Monologue in one long act by Gloria Montero, first performed at the Toronto Fringe Festival in 1994; subsequently reworked and performed at Tarragon Theatre (1995), the National Arts Centre and the Citadel Theatre (2007). It was written for Montero's daughter, Allegra Fulton, who played the flamboyant Mexican artist Frida Kahlo, and was directed by Peter Hinton, with sets and costumes by Ken Garnhum, and lighting by Bonnie Beecher. The play was subsequently translated into Spanish, and performed in Madrid and Barcelona.
Frida K. may prove to be a work seminal in post-feminist theatre as it veers away from many trends of early feminist theatre (victimization, wariness of men, strong Lesbian through-lines) and presents a whole person - rather than a message - who also happens to be a fascinating figure in art history. It succeeds on about a dozen levels; not simply as a cogitation on womanhood, but as a magnificent journey through the world of art, a discussion of Third and First World values and culture and as an anomalous love story (Kahlo was married to muralist Diego Rivera).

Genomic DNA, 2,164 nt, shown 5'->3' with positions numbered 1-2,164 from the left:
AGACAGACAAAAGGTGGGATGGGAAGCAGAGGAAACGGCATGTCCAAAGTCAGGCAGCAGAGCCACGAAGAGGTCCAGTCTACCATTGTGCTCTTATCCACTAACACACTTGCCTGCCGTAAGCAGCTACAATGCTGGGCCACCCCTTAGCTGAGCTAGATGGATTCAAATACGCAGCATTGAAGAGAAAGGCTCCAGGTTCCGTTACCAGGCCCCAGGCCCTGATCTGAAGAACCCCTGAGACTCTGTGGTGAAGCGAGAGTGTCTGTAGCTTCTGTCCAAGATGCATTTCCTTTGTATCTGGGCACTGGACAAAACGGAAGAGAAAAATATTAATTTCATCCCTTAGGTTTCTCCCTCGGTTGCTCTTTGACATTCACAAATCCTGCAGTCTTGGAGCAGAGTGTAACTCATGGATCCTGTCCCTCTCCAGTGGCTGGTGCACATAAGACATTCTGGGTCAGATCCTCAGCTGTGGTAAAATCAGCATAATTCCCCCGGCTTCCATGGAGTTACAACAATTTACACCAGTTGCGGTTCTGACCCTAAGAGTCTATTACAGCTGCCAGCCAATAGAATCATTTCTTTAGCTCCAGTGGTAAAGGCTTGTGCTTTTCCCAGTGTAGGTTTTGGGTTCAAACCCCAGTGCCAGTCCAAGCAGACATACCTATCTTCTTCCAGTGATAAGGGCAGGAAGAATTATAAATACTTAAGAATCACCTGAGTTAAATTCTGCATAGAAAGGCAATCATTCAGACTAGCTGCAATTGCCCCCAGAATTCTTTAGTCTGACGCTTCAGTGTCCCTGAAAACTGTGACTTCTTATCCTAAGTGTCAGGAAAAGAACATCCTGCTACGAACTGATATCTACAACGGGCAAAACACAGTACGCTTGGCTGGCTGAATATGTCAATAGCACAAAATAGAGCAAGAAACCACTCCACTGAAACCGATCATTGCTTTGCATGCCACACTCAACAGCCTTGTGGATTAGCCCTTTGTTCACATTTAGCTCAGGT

Even the staging Montero suggests is complex and evocative, so that here we have a finished play; not a work-in-progress, not a Fringe Fest monologue, not a too-intimate (and therefore incomprehensible) spoken word diatribe.
Kahlo merely talks, but the possibilities for staging - beyond what Montero suggests - are endless, especially given the interest in Kahlo's wonderfully weird and wildly illustrated diaries.
In her program note for the Citadel production, Montero explains she was attracted to Frida's dualities, as a child of the New World, but inextricably linked to Europe through her German Jewish Father: "As I learned more about Frida I found her dualities to be manifold: the extraordinary beauty imposed on the deformed body; the tremendous vitality that withstood the constant pain and operations; the brutal honesty that made itself felt even when she resorted to duplicity to get what she wanted; the overt sexual duality that refused to recognize limits; the intelligence and courage which ... were to determine the icon she would become. ... Vulnerable and provocative, Frida is a classic modern heroine. The myth she fabricated out of the tragedy of her life holds its own beside those of Medea, Antigone and Electra of ancient times."
Commentary by Gaetan Charlebois
Last updated 2013-03-08